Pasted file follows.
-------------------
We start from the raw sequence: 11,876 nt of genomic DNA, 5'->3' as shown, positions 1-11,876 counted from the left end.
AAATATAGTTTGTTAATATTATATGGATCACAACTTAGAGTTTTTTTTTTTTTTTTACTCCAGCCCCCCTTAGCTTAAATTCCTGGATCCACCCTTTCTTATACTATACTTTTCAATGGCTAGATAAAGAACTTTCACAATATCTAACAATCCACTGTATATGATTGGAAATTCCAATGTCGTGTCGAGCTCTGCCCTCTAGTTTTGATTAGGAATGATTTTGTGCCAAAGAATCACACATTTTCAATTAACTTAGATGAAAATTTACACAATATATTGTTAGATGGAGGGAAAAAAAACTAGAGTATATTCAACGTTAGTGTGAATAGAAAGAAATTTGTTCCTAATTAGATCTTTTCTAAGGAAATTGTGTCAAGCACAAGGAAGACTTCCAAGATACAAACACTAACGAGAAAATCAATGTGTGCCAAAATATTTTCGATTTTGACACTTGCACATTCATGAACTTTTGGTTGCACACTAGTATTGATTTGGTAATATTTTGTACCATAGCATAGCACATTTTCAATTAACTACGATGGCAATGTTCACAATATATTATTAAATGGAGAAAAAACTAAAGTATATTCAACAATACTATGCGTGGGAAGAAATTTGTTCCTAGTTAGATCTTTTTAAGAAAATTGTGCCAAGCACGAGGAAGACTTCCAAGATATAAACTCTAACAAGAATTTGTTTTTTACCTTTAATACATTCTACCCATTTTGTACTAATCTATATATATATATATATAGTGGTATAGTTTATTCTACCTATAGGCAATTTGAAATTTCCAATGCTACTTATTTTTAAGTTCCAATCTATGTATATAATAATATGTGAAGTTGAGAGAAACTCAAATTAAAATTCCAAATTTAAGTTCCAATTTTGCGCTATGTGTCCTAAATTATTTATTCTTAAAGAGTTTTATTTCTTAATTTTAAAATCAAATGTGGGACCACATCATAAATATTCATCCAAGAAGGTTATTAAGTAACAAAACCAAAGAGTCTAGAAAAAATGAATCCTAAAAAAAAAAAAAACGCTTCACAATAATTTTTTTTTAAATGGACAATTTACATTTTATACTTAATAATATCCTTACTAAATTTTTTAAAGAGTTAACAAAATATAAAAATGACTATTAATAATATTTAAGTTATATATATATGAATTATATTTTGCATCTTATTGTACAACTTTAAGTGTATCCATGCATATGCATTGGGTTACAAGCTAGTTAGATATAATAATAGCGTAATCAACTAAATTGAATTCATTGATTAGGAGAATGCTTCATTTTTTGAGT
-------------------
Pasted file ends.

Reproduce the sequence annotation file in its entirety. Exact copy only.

We start from the raw sequence: 11,876 nt of genomic DNA, 5'->3' as shown, positions 1-11,876 counted from the left end.
AAATATAGTTTGTTAATATTATATGGATCACAACTTAGAGTTTTTTTTTTTTTTTTACTCCAGCCCCCCTTAGCTTAAATTCCTGGATCCACCCTTTCTTATACTATACTTTTCAATGGCTAGATAAAGAACTTTCACAATATCTAACAATCCACTGTATATGATTGGAAATTCCAATGTCGTGTCGAGCTCTGCCCTCTAGTTTTGATTAGGAATGATTTTGTGCCAAAGAATCACACATTTTCAATTAACTTAGATGAAAATTTACACAATATATTGTTAGATGGAGGGAAAAAAAACTAGAGTATATTCAACGTTAGTGTGAATAGAAAGAAATTTGTTCCTAATTAGATCTTTTCTAAGGAAATTGTGTCAAGCACAAGGAAGACTTCCAAGATACAAACACTAACGAGAAAATCAATGTGTGCCAAAATATTTTCGATTTTGACACTTGCACATTCATGAACTTTTGGTTGCACACTAGTATTGATTTGGTAATATTTTGTACCATAGCATAGCACATTTTCAATTAACTACGATGGCAATGTTCACAATATATTATTAAATGGAGAAAAAACTAAAGTATATTCAACAATACTATGCGTGGGAAGAAATTTGTTCCTAGTTAGATCTTTTTAAGAAAATTGTGCCAAGCACGAGGAAGACTTCCAAGATATAAACTCTAACAAGAATTTGTTTTTTACCTTTAATACATTCTACCCATTTTGTACTAATCTATATATATATATATATAGTGGTATAGTTTATTCTACCTATAGGCAATTTGAAATTTCCAATGCTACTTATTTTTAAGTTCCAATCTATGTATATAATAATATGTGAAGTTGAGAGAAACTCAAATTAAAATTCCAAATTTAAGTTCCAATTTTGCGCTATGTGTCCTAAATTATTTATTCTTAAAGAGTTTTATTTCTTAATTTTAAAATCAAATGTGGGACCACATCATAAATATTCATCCAAGAAGGTTATTAAGTAACAAAACCAAAGAGTCTAGAAAAAATGAATCCTAAAAAAAAAAAAAACGCTTCACAATAATTTTTTTTTAAATGGACAATTTACATTTTATACTTAATAATATCCTTACTAAATTTTTTAAAGAGTTAACAAAATATAAAAATGACTATTAATAATATTTAAGTTATATATATATGAATTATATTTTGCATCTTATTGTACAACTTTAAGTGTATCCATGCATATGCATTGGGTTACAAGCTAGTTAGATATAATAATAGCGTAATCAACTAAATTGAATTCATTGATTAGGAGAATGCTTCATTTTTTGAGT